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A Report on How Richer Sounds Functions

Extracts from this document...

Introduction

1.0 A Report on How Richer Sounds Functions Letisha Whyte 18th January 2005 4.1 A Classification of the business according to its ownership, and an explanation of the benefits and constraints of this type of ownership Richer Sounds is part of the Private Sector, which consists of businesses who seek to make a profit. Julian Richer is the sole owner of Richer Sounds, which means he has full control over the business, but the Directors run it. Richer Sounds is a regional unlisted Public Limited Company, which means it is not listed on the Stock Exchange. Julian Richer is owner of all the shares of Richer Sounds, but the official name of the company is still Richer Sounds PLC, even though the shares are not for sale to the public. Julian Richer also gains the advantage of limited liability, which means he is not personally liable for any of the company's debts. The most he can lose is the money he has invested in the company, so he has not put any of his personal possessions at risk. 4.1.1 Richer Sounds' Legal Requirements Richer Sounds also have legal requirements that it has to abide by; such as they must have its name and address, ect registered at the Companies House where they will also have to send annual returns and financial statements. This is one of the disadvantages of being a Limited Company the fact they have lots of paperwork due to annual statements. The advantages and disadvantages of Richer Sounds are shown further on in the report. Also the financial affairs of Richer Sounds have to be published because the company's stakeholders need to see how the business is performing. 4.1.2 Memorandum and Articles of Association The documentation that Richer Sounds is likely to encounter is the Memorandum of Association, which governs the relationship between Richer Sounds and the outside world. This includes the company name, location, share capital and their objectives. ...read more.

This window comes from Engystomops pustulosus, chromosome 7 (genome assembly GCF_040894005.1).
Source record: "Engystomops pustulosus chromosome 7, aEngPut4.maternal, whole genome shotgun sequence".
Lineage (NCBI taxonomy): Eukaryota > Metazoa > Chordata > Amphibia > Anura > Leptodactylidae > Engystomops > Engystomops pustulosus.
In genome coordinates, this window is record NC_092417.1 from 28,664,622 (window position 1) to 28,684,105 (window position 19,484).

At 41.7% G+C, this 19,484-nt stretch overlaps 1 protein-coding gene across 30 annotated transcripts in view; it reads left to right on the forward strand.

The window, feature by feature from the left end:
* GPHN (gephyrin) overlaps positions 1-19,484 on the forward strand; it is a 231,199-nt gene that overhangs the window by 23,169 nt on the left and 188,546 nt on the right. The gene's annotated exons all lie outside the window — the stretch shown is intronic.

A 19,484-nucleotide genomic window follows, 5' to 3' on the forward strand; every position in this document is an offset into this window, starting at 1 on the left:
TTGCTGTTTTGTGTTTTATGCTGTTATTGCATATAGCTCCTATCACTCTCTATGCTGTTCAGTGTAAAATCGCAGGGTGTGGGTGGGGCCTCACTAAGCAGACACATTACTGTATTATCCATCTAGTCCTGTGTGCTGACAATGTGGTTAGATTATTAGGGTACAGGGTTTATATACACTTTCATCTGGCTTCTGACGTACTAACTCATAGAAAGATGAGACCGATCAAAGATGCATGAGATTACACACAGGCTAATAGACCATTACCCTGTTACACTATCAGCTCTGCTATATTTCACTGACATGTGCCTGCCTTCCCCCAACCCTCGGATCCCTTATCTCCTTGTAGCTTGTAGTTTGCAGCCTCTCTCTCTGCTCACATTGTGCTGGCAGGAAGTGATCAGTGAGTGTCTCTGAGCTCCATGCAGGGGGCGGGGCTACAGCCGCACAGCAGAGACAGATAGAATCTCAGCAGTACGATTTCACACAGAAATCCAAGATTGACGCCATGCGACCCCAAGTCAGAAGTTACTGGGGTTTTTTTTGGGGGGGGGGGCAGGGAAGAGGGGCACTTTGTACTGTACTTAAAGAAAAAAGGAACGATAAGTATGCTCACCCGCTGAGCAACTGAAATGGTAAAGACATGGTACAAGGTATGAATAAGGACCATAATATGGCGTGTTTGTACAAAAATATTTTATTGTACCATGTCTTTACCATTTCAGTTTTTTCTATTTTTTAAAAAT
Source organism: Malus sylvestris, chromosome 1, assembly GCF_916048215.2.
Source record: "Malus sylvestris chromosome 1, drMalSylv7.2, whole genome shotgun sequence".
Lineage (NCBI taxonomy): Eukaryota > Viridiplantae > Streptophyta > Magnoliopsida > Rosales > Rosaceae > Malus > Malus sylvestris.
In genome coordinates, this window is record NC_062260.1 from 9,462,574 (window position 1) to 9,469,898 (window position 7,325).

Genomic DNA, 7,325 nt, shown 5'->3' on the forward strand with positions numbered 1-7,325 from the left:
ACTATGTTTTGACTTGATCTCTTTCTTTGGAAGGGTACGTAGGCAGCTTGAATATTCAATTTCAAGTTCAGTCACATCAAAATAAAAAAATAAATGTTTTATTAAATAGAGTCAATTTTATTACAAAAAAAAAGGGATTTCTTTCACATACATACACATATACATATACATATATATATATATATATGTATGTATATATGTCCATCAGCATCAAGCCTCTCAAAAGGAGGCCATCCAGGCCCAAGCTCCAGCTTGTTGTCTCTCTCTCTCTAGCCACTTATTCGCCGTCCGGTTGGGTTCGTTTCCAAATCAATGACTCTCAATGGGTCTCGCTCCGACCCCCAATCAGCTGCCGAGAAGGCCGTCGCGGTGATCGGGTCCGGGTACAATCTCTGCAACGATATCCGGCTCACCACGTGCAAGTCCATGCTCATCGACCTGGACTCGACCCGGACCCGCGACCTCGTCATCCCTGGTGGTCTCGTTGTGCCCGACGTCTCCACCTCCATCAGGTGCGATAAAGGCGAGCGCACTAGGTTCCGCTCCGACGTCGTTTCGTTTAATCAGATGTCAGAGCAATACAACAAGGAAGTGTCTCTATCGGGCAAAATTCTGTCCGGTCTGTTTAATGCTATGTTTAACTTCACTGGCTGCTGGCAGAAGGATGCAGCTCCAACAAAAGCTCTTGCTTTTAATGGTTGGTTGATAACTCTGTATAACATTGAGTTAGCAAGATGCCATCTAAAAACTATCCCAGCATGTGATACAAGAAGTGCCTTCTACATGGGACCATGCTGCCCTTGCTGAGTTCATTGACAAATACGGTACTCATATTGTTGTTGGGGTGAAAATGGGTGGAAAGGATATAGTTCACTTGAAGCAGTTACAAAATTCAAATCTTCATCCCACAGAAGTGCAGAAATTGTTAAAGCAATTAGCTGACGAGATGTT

Middle

The stock is the main thing that is needed in the company to achieve the aim of providing an excellent service to their customers. 4.4 A description of the Management Style and Culture of Richer Sounds PLC 4.4.1 T he Different Types of Management Style The management style of Richer Sounds falls into one of the following categories. The most common distinction between management styles are as follows: Management Styles Autocratic Consultative Democratic The Autocratic management style is where the management is used to give instructions, which means basically telling people what to do rather than asking their opinions. The manager is the only one doing the decision-making. The Consultative management is where the managers consult other people before making their decisions. An organisation with a culture of consultation will have certain mechanisms, such as newsletters and suggestion boxes, which shows the concerns of other people who are involved. The manager will then make the final decision alone. The Democratic management is where empowerment is involved, which means other people from different roles within the business may 16 get involved in the decision-making. A manager with this style will be comfortable with others making the decisions and the manager will have a good overall understanding of the decisions being made. The management style that Richer Sounds falls into is the Consultative style. This is proven mainly through Richer Sounds' suggestion scheme where all employees contribute towards the ideas of developments and better ways to achieve their objectives. Richer Sounds' management consider ideas from all staff to help towards their final decision. 4.4.2 Advantages of Richer Sounds' Management Style * All employees who are involved are informed of all events that occur before the final decision is made. * Richer Sounds' employees feel comfortable with openly discussing their problems and have the knowledge that they will be listened to. * Richer Sounds' employees have the peace of mind that they will not be punished for any of their opinions as the managers welcome all views. ...read more.